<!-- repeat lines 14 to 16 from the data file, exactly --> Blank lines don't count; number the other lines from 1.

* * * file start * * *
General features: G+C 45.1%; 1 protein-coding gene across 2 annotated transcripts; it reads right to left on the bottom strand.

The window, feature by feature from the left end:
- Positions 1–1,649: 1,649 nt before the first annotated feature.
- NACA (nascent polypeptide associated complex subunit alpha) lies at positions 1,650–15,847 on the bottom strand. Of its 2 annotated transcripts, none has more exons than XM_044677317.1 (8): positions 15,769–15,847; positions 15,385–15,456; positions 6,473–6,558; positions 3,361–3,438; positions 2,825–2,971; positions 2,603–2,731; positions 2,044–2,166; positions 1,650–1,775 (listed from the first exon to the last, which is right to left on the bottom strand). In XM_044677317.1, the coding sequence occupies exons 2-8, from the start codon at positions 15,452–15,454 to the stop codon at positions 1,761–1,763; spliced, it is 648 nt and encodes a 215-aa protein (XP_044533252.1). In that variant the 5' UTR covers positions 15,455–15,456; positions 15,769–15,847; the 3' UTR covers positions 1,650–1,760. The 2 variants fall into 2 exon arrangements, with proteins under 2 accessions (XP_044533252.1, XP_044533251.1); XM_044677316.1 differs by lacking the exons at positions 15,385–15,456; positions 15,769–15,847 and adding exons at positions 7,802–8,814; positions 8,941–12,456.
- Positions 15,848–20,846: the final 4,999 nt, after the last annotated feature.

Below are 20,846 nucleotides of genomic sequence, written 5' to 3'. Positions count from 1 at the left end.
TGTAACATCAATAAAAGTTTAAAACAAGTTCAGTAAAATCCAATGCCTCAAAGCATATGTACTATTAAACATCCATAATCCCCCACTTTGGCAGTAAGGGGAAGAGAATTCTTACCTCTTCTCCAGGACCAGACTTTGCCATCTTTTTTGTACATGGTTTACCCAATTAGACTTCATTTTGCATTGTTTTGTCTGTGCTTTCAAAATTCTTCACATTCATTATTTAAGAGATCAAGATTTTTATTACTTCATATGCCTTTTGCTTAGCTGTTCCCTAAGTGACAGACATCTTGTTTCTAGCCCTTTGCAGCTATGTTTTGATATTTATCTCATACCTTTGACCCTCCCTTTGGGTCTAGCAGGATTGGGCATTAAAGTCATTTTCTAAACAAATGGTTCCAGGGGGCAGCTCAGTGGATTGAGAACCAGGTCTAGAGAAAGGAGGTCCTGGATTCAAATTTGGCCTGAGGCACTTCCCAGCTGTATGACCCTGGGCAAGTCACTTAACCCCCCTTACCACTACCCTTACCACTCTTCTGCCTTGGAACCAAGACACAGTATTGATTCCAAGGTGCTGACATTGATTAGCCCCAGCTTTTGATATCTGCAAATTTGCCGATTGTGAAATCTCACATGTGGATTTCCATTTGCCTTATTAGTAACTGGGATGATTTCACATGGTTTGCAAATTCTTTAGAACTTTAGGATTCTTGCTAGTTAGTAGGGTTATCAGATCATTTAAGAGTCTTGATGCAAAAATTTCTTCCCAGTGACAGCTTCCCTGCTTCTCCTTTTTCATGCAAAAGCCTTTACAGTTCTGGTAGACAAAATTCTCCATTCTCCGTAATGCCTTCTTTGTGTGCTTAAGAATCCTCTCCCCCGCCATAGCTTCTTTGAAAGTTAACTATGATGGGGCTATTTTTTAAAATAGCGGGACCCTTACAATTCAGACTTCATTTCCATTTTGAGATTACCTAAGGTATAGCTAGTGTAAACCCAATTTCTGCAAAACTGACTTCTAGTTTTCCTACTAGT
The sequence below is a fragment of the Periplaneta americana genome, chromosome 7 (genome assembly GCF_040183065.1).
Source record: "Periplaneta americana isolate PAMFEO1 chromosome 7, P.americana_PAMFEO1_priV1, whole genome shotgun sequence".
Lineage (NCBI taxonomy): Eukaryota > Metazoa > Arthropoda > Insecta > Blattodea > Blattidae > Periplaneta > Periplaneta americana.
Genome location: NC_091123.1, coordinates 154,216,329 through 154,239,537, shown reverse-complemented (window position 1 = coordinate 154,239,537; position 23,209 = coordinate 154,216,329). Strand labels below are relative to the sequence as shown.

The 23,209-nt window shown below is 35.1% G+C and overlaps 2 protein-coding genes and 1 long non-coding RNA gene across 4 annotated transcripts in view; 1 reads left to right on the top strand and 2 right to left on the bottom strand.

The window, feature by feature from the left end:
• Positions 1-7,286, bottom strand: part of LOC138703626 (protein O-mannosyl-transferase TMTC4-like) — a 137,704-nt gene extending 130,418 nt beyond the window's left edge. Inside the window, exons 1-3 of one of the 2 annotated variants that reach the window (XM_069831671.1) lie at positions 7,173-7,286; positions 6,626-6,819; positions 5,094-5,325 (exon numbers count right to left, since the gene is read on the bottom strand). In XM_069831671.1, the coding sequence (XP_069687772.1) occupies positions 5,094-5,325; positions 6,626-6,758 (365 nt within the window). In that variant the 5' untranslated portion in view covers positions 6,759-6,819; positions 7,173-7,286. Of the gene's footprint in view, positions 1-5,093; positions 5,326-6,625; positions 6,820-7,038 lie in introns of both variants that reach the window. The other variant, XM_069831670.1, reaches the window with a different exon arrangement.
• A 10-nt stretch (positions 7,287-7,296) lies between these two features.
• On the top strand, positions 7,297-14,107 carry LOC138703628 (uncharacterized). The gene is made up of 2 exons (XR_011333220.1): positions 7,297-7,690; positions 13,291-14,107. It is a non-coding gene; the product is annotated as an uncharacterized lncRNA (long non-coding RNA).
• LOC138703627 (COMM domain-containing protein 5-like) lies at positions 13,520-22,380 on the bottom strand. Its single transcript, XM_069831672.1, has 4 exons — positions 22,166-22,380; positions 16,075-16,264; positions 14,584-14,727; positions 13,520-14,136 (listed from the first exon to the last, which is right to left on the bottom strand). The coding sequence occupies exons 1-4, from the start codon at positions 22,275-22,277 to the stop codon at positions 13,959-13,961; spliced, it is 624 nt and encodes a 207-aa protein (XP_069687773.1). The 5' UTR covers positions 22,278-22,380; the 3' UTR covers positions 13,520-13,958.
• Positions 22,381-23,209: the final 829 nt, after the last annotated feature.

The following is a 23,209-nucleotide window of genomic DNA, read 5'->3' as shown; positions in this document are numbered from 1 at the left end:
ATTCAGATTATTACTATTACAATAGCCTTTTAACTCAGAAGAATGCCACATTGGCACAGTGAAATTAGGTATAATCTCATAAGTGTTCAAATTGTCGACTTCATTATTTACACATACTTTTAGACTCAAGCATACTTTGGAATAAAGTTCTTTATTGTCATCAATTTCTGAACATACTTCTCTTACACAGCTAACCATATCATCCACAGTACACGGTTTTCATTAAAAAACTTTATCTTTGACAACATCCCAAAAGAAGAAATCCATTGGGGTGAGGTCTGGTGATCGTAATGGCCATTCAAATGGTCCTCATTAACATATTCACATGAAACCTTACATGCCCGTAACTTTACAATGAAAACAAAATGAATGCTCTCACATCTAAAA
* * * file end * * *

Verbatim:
• Positions 1-7,286, bottom strand: part of LOC138703626 (protein O-mannosyl-transferase TMTC4-like) — a 137,704-nt gene extending 130,418 nt beyond the window's left edge. Inside the window, exons 1-3 of one of the 2 annotated variants that reach the window (XM_069831671.1) lie at positions 7,173-7,286; positions 6,626-6,819; positions 5,094-5,325 (exon numbers count right to left, since the gene is read on the bottom strand). In XM_069831671.1, the coding sequence (XP_069687772.1) occupies positions 5,094-5,325; positions 6,626-6,758 (365 nt within the window). In that variant the 5' untranslated portion in view covers positions 6,759-6,819; positions 7,173-7,286. Of the gene's footprint in view, positions 1-5,093; positions 5,326-6,625; positions 6,820-7,038 lie in introns of both variants that reach the window. The other variant, XM_069831670.1, reaches the window with a different exon arrangement.
• A 10-nt stretch (positions 7,287-7,296) lies between these two features.
• On the top strand, positions 7,297-14,107 carry LOC138703628 (uncharacterized). The gene is made up of 2 exons (XR_011333220.1): positions 7,297-7,690; positions 13,291-14,107. It is a non-coding gene; the product is annotated as an uncharacterized lncRNA (long non-coding RNA).